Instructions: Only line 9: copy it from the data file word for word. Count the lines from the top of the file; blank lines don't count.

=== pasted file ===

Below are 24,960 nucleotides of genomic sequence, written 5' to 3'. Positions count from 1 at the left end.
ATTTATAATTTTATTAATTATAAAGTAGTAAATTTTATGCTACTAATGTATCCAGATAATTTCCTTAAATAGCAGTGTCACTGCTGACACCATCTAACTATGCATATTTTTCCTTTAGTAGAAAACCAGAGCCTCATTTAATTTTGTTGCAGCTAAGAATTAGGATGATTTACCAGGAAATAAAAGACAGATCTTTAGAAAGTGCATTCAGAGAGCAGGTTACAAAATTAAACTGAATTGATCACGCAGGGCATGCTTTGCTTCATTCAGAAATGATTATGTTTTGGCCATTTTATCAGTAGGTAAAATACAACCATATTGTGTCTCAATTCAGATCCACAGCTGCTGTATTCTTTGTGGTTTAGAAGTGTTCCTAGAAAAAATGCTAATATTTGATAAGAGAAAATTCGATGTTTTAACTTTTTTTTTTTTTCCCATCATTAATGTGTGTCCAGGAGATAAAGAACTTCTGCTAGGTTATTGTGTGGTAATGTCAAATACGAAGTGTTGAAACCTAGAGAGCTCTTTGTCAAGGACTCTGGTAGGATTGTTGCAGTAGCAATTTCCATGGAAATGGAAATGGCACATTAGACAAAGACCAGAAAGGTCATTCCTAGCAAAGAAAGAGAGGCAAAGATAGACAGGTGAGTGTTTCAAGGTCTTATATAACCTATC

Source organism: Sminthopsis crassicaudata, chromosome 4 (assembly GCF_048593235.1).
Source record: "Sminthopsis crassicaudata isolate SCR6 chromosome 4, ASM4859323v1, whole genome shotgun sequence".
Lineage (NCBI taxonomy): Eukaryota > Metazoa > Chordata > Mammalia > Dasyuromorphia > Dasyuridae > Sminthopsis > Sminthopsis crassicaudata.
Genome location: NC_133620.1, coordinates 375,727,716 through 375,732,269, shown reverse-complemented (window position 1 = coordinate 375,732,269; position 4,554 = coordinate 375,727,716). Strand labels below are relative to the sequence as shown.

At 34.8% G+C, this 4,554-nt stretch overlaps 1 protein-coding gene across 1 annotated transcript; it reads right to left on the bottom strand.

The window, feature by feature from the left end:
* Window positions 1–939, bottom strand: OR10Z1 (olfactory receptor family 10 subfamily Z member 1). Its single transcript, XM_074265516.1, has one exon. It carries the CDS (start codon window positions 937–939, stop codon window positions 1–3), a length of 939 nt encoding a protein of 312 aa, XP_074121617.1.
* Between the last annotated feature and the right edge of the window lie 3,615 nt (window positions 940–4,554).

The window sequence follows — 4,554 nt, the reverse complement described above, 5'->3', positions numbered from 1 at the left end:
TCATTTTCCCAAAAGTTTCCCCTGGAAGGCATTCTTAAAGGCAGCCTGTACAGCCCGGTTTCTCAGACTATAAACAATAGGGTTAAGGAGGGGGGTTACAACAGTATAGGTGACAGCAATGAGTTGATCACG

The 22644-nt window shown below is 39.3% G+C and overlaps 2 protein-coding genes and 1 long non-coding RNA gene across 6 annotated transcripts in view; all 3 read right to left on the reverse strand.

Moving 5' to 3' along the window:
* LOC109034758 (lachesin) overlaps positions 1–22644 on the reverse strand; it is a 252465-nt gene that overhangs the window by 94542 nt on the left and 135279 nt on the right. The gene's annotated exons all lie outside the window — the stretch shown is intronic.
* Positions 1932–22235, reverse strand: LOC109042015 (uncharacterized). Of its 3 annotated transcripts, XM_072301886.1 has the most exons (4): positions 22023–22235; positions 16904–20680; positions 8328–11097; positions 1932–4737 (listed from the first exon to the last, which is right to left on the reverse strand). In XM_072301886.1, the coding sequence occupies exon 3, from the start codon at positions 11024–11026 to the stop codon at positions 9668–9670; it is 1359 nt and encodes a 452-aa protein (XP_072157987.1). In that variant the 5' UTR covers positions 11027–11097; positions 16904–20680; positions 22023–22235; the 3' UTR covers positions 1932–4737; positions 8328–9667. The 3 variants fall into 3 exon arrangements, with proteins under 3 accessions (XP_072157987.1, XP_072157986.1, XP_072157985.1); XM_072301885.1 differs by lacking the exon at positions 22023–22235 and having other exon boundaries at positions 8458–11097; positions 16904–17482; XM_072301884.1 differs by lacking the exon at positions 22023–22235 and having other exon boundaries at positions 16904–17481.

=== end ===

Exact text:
* Window positions 1–939, bottom strand: OR10Z1 (olfactory receptor family 10 subfamily Z member 1). Its single transcript, XM_074265516.1, has one exon. It carries the CDS (start codon window positions 937–939, stop codon window positions 1–3), a length of 939 nt encoding a protein of 312 aa, XP_074121617.1.